I thoroughly enjoyed the 2011 People of Color Conference in Philadelphia this year. Perhaps my greatest highlight was the opportunity to "update our status" (in accordance with this year's theme) through speakers, workshops, colleagues, and new and old friends. Here are a few highlights.
First, I visited Episcopal Academy in Newtown Square, near Philadelphia. Two points that I thought particularly relevant for me in the area of diversity are what they were doing in the Middle School Day of Service and Mix It Up Week and in the Upper School freshman retreat. Since all of their work in diversity, character education, and service learning are couched within the school's mission, it seems to be quite consistent that the work they are doing would be part of the school's culture and without resistance.
As I thought about what Episcopal Academy is doing, I felt like Kinkaid is getting on the right page. We have the ideas, and we are working and moving forward. However, what I appreciated about Episcopal is that they are very deliberate when making decisions (long-term, not temporary), they seem to be quite pro-active in "front loading" faculty, parents, alumni, and any other constituents who may be affected, and they have a team of educators (and a consultant) who work with the diversity director and divisional coordinators to plan, strategize, and implement deliberate activities.
Wes Moore opened the conference by sharing his story. I walked away thinking I am fortunate, and at any time I could have gotten caught up in the wrong group and traveled in the wrong direction, like so many people ahead of me. I realized how much I take for granted and the impact that I can have on others within my community and family. From that, I thought about our students and wondered how we can ensure their success. What can we do to help make sure that the wrong decisions/ bad choices they make will not be detrimental to their future? Overall, the speakers were insightful and thought provoking, usually with some humor and sometimes even with tears. I am never disappointed with the quality of speakers at PoCC.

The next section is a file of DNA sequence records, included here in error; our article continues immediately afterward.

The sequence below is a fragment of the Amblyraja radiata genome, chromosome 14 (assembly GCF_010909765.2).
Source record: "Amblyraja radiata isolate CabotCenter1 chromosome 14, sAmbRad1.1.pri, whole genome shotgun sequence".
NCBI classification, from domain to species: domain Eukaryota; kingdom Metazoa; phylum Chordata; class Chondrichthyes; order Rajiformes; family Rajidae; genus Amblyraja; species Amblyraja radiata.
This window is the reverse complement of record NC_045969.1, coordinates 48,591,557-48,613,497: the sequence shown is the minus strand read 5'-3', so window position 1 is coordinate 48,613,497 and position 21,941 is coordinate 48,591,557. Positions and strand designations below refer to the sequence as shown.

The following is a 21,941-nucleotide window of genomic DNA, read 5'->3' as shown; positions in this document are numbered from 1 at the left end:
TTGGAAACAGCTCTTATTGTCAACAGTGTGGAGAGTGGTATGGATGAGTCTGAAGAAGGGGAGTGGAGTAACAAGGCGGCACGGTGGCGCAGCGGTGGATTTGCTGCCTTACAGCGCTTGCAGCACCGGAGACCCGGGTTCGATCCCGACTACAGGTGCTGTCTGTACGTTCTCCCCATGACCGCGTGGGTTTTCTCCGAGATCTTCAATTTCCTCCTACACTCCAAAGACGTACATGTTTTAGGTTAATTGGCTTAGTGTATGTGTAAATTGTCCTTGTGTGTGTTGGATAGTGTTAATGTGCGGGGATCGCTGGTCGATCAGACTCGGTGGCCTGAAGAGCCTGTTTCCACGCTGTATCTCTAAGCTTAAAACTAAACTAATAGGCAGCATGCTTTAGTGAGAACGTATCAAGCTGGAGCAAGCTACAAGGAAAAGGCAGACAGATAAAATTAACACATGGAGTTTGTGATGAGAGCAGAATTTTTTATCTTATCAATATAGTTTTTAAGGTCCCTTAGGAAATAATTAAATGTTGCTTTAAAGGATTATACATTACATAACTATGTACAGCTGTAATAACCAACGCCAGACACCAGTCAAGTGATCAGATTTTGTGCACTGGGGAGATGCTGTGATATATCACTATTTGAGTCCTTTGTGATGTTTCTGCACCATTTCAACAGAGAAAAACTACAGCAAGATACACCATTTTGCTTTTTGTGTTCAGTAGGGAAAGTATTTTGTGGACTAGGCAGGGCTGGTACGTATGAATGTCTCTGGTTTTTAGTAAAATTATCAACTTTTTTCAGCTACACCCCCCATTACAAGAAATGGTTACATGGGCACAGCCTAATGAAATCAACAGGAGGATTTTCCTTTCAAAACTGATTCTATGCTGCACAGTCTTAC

This year I focused mainly on workshops about moving our faculty, a group of intelligent, professional, and powerful agents of change. Perhaps the most interesting and insightful workshops were "Now that You're Here, What Will Make You Stay?," "Courageous Conversations: Leading a Conversation with Faculty About Race," and "The Marginalization of the African-American Male Student-Athlete." However, I think I learned the most from the workshop "Three Phases of Purposeful Professional Development: A Case Study (at Lakeside School).” Lakeside has a three-phase approach to professional development in the work of diversity that spans a ten-year period. While each phase is carefully defined, with goals and avenues for implementation, there is no rush. They were precise in their actions, they shared the successes and failures of both the community and the administration, and they knew where they wanted to go! They hired experts (and fired them), they had (and continue) to have those difficult conversations with faculty and parents, they include work in diversity as a requirement of their professional development and offer options for various opportunities that will be accepted by the school. They did not distinctively define the three phases except in hindsight, but I believe their work serves as a great model for schools moving forward in the same direction.